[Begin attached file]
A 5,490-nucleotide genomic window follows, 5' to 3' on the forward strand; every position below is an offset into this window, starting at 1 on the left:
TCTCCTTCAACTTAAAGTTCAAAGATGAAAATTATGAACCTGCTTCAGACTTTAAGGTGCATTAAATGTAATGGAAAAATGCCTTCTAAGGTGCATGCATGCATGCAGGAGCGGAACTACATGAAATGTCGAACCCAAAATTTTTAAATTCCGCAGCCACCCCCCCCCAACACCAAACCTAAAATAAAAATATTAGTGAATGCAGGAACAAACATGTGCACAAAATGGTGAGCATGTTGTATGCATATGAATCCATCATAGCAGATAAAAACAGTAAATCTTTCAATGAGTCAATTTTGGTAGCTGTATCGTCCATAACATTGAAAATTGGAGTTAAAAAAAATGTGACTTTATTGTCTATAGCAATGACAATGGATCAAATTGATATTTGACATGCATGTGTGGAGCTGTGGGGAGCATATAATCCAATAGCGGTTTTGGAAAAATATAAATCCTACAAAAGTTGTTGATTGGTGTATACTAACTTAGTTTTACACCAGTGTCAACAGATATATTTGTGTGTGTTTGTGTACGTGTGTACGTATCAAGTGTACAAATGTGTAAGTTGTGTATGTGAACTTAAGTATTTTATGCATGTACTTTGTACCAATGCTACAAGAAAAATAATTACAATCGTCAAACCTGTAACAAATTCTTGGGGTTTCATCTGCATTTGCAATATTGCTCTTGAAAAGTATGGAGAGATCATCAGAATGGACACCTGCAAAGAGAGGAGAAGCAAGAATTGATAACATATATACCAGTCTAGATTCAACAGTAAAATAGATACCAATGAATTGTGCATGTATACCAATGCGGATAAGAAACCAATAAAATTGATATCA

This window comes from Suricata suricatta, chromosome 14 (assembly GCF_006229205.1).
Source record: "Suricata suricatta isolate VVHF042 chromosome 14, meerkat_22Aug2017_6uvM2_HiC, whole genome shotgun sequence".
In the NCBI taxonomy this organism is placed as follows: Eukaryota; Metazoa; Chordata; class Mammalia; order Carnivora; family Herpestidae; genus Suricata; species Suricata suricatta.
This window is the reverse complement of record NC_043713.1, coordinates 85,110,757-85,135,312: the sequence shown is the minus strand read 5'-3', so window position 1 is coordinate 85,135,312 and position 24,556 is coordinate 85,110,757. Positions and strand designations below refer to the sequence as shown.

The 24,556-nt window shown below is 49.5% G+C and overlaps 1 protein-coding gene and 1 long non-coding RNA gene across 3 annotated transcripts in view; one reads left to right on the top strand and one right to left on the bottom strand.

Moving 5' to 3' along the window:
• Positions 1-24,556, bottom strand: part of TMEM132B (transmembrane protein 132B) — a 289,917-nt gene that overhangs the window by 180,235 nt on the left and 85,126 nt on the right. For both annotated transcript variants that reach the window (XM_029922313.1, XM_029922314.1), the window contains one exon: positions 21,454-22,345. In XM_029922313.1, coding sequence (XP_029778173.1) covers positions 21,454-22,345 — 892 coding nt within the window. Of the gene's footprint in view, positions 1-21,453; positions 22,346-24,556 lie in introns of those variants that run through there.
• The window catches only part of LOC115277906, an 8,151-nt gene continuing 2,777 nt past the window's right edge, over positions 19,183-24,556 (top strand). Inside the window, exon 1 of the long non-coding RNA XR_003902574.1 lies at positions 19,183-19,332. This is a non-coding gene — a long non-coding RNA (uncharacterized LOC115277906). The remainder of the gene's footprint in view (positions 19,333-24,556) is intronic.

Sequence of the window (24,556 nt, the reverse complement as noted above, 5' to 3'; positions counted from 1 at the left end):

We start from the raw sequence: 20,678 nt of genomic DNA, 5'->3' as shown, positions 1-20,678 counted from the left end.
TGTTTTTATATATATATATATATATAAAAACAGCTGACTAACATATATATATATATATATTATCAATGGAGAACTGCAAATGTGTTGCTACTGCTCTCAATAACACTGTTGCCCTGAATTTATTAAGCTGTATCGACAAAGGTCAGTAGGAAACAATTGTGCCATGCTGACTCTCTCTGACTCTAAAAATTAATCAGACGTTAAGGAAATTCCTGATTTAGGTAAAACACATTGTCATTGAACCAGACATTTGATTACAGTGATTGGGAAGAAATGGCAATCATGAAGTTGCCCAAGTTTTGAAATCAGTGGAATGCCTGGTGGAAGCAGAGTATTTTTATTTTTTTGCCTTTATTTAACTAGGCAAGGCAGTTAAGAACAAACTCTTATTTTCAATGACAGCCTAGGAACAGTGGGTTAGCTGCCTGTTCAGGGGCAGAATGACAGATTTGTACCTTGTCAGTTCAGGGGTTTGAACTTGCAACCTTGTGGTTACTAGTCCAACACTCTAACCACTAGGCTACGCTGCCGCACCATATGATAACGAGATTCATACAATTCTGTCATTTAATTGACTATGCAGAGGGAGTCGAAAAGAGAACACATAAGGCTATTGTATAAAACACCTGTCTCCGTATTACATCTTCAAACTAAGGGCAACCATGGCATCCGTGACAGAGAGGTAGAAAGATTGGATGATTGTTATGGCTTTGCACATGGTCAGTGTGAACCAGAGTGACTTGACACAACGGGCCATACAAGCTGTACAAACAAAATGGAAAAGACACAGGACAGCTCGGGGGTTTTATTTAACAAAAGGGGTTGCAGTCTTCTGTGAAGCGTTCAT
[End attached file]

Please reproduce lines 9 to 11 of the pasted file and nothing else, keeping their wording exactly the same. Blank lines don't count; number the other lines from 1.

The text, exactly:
• Positions 1-24,556, bottom strand: part of TMEM132B (transmembrane protein 132B) — a 289,917-nt gene that overhangs the window by 180,235 nt on the left and 85,126 nt on the right. For both annotated transcript variants that reach the window (XM_029922313.1, XM_029922314.1), the window contains one exon: positions 21,454-22,345. In XM_029922313.1, coding sequence (XP_029778173.1) covers positions 21,454-22,345 — 892 coding nt within the window. Of the gene's footprint in view, positions 1-21,453; positions 22,346-24,556 lie in introns of those variants that run through there.
• The window catches only part of LOC115277906, an 8,151-nt gene continuing 2,777 nt past the window's right edge, over positions 19,183-24,556 (top strand). Inside the window, exon 1 of the long non-coding RNA XR_003902574.1 lies at positions 19,183-19,332. This is a non-coding gene — a long non-coding RNA (uncharacterized LOC115277906). The remainder of the gene's footprint in view (positions 19,333-24,556) is intronic.

Sequence of the window (24,556 nt, the reverse complement as noted above, 5' to 3'; positions counted from 1 at the left end):